Palm oil, which is high in saturated fat, has become the most consumed oil on the planet after huge investment in its production by Malaysia and Indonesia, as well as support from the World Bank (24).
It is now being imported by countries around the world as a cheap fat source for ultra processed foods. In order to ensure better access to healthy foods, food production must be realigned to support a healthier food environment.
A shift towards healthier agricultural production is beginning in the United States with corn farmers beginning to plant orchards and fruits and vegetables on parts of their land (25).
Not only is this leading to increases in farmer incomes but also to an increased availability of fruits and vegetables. This is no easy thing because corn has a spiritual significance in the farmland of the US.
In addition to realigning agricultural production towards foods that promote good health rather than staple crops that are then used as cheap ingredients (e.g., high-fructose corn syrup) for ultra processed foods, food-processing practices must improve. Product reformulation can reduce the levels of salt and sugar and replace trans and saturated with healthier unsaturated fat but ensuring that a healthier replacement is available may also depend on upstream agricultural production. For example, product reformulation to reduce trans fat would have the greatest public health impact if replaced with polyunsaturated fat (5).
However, given that saturated fat rich palm oil is so widely available at a low cost, it is often the replacement oil of choice for manufacturers. Ensuring that supply chains for healthier oils are strengthened through increasing yields, reducing wastage, etc. could help to incentivise the use of healthier oils in product reformulation. In 2005, Dow Chemicals launched canola and sunflower seeds used in cooking oils that had a longer shelf life and were suitable for frying in response to the requirement for mandatory trans fat labelling in the United States (26).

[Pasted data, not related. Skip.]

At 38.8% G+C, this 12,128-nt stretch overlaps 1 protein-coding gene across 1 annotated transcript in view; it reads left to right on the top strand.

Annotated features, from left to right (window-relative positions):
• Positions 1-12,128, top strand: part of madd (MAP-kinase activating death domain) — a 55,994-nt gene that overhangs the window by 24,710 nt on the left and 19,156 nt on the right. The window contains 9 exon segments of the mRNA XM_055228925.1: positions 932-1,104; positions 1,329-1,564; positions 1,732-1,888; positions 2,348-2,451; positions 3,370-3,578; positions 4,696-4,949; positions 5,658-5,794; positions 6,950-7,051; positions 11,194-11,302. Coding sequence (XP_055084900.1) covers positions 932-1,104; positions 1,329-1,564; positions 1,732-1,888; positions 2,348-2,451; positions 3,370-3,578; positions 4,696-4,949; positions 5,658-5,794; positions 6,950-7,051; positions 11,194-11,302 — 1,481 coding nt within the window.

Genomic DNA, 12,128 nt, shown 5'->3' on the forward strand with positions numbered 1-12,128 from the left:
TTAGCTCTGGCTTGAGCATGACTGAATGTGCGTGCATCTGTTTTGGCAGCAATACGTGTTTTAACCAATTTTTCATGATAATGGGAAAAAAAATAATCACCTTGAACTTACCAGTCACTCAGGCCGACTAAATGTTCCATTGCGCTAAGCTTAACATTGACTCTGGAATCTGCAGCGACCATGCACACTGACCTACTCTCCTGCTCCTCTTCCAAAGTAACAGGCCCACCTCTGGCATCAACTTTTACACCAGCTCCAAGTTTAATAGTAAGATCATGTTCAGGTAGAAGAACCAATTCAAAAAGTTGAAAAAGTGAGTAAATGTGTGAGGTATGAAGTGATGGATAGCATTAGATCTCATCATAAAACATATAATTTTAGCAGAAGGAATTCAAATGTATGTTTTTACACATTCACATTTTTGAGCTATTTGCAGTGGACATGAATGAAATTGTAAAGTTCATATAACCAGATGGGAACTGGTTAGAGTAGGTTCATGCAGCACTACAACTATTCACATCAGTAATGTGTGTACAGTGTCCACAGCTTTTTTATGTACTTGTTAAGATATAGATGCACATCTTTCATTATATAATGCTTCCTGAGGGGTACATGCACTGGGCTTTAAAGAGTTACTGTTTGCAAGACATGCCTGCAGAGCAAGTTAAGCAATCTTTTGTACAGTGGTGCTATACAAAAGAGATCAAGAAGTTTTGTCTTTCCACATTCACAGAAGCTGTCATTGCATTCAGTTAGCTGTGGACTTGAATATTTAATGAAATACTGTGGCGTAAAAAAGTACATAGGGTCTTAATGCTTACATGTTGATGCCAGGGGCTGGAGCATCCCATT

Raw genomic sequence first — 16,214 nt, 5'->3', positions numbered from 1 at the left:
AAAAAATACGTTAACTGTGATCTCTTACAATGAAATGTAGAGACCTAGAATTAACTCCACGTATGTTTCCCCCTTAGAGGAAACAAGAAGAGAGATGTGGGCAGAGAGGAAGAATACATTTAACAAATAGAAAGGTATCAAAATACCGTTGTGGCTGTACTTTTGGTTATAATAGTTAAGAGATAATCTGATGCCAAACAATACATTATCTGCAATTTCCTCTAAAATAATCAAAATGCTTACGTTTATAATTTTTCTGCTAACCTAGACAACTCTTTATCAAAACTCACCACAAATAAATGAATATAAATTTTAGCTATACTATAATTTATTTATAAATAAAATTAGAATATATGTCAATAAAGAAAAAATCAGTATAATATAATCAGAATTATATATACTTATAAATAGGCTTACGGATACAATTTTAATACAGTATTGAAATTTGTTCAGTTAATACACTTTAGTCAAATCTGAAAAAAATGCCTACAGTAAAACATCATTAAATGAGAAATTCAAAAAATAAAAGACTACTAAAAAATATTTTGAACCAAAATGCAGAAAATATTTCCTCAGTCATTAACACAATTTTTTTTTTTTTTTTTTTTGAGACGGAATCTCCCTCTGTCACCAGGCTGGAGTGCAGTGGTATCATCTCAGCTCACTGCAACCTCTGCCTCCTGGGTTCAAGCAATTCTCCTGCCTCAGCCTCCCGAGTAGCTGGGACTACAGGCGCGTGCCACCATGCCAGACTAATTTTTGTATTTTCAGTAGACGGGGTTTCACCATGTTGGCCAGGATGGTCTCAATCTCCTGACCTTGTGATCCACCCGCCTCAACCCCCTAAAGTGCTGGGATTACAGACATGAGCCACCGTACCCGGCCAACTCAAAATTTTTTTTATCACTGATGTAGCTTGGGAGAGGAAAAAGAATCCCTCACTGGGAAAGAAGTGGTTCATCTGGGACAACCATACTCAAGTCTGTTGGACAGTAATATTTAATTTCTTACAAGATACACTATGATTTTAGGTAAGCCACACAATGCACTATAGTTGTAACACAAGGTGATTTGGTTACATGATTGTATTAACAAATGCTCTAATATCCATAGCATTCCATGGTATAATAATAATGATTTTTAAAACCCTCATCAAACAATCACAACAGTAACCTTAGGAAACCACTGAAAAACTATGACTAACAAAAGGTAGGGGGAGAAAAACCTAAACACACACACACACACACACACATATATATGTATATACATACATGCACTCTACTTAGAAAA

This led to its uptake by manufacturers in produce reformulation and the removal of 600 million tons of trans and saturated fat from the US diet (26) over the interval 2005 to 2012, likely reducing the risk of diabetes in many individuals.
Physical Activity Environment
In addition to the toxic food environment, the cities we build are now less conducive to walking and engaging in physical activity than they once were. Convoluted cul-de-sac communities are replacing the easily walkable grid-based communities of the past.
Moreover, as people move from rural labour intensive work to urban sedentary employment, activity levels have declined. This is compounded by the massive amount of screen time that children and adults are exposed to which is problematic given that the relative risk of diabetes has been shown to increase by 20% per two hours of television viewing per day (6).
Although there have been innovations to increase physical activity (e.g., stand-up desks) structural changes are needed to make it easier to engage in incidental physical activity such as walking to work, school or to the grocery store. Much like the food environment, we need to think more upstream.